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Old 09-08-2012, 08:37 AM  
rfsmith84
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Default Painting tips: Stained pine door with high sun load.

Folks,

My front door is currently stained (Penofin). and gets sun exposure most of the day.

Can some recommend a clear or tinted sealer/top coat for this type of application?
If you recommend a material, can you estimate the life of the material?

Thanks,

Rog Smith



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Old 10-17-2012, 04:34 PM  
notmrjohn
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Which Penofin? Just penetrating stain or finish?
Might as well coat all 6 sides of dorr with most sun resistant, according to label,
Penofin finish in luster of your choice that you feel comfortable paying for.

Generally speaking oil based glossy finishes, several thin coats, applied according to can instructions, ( time and sanding between coats) are more durable, longer lasting protection, but show weathering sooner, due to loosing original gloss. Apply glossy aiming for semi- gloss.



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[CENTER][FONT=Comic Sans MS]Measure twice, cut once.[/FONT][/CENTER]
[CENTER][FONT=Comic Sans MS]Look at the nail, not the hammer. Watch the fence, not the blade.[/FONT][/CENTER]
[CENTER][FONT=Comic Sans MS]If you hook your thumb over your belt you won't hit it with the hammer or leave it layin on the saw table.[/FONT][/CENTER]

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Old 10-17-2012, 04:44 PM  
nealtw
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Are products like this worth looking at?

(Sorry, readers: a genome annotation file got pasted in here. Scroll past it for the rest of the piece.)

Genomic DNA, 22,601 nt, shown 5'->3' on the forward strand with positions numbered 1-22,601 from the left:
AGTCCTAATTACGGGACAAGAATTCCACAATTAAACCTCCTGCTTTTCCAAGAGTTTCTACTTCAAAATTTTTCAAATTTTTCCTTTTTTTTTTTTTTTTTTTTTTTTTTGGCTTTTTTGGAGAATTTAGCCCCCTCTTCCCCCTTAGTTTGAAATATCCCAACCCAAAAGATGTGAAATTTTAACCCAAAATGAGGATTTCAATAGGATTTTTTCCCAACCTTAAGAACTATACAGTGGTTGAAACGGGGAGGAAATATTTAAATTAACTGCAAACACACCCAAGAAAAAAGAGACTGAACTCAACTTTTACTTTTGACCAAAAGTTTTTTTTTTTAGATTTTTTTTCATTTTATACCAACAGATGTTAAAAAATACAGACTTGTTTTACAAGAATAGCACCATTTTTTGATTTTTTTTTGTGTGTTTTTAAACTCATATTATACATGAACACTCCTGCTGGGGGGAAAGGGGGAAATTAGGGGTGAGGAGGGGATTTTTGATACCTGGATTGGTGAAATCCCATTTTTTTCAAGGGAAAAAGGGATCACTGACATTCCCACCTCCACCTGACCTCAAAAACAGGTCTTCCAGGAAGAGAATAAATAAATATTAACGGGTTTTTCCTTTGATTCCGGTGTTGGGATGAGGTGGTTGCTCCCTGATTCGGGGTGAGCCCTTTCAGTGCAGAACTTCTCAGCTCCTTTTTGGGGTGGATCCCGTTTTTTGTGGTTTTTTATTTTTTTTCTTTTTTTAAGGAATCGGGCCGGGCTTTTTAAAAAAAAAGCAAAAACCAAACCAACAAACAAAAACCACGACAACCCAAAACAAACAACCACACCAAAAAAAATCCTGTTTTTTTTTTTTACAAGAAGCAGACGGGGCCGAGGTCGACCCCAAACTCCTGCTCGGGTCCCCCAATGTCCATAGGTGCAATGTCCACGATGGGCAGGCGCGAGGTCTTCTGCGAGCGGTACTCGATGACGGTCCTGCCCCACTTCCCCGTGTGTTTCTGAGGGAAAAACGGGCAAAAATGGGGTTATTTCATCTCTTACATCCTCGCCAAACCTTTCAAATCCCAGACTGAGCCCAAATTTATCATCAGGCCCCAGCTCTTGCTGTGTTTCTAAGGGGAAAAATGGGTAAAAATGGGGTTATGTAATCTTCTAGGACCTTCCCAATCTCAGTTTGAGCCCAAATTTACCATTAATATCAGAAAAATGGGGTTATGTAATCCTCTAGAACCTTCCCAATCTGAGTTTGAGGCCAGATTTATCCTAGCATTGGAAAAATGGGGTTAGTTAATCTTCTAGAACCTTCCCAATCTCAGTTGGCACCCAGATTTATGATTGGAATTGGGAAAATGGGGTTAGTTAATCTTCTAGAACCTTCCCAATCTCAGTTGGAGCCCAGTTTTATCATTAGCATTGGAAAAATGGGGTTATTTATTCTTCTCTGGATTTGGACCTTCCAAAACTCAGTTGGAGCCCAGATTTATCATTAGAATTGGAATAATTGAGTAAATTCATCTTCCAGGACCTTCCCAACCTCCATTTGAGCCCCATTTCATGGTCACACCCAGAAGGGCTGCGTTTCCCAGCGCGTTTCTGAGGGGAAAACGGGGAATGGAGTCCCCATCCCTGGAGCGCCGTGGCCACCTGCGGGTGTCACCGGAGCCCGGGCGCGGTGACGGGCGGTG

http://www.wattyl.com.au/WeatherGard/Pages/Varnishes.aspx

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Old 10-18-2012, 09:14 AM  
notmrjohn
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Neal & rf, spar varnish, or marine varnish, is absolutly best for doors. With high oil to resin ratio film is flexible so door swelling and shrinking don't crack finish.

I prefer "real" varnish over polyurethane. That would be one with phenolic resins rather than poly. I prefer alkyd over poly. Most now have combinations. Tung oil based is tougher than linseed, again most have combinations.

Ideal would be a high oil to resin ratio, more tung oil than linseed or other, more phenolic than poly resin, and UV inhibiting additives.

Check can for recommended thinner and ratio for using applicator instead of brush. Using brush can be tricky, poly can be even trickier, you don't apply it like paint, where you basically apply paint then brush it out. You want varnish to flow off wet brush in one stroke. With applicator (folded piece of T-shirt) you thin varnish considerably, ( sometimes 50-50) moistenpad in thinner, dip into varnish, and make long slow wipe. Overlap about half on next stroke. Takes longer, more coats, at least twice as many, but no brush marks and thenner varnish pentrates deeper.

Don't forget top and bottom of door, and inside hinge mortises and handle and latch holes.

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[CENTER][FONT=Comic Sans MS]Measure twice, cut once.[/FONT][/CENTER]
[CENTER][FONT=Comic Sans MS]Look at the nail, not the hammer. Watch the fence, not the blade.[/FONT][/CENTER]
[CENTER][FONT=Comic Sans MS]If you hook your thumb over your belt you won't hit it with the hammer or leave it layin on the saw table.[/FONT][/CENTER]

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Old 10-19-2012, 11:43 AM  
Wuzzat?
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A surface material with a high reflectance/low emissivity will absorb less energy and should last longer because it won't get as hot but it may not be attractive.

If you're at low latitudes an awning may protect your door. At high latitudes I guess the sun is not all that strong.

http://www.google.com/search?client=safari&rls=en&q=mtbf+paint&ie=UTF-8&oe=UTF-8#hl=en&safe=off&client=safari&rls=en&sclient=psy-ab&q=mtbf+paint+coatings+poly+varnish&oq=mtbf+paint+coatings+poly+varnish&gs_l=serp.3...20701.25455.1.26122.13.13.0.0.0.2.1367.3943.3j6j1j1j6-1j1.13.0.les%3B..0.0...1c.1.mnuU4NppgVc&pbx=1&bav=on.2,or.r_gc.r_pw.r_qf.&fp=49973d84b62fd95&bpcl=35466521&biw=1093&bih=757



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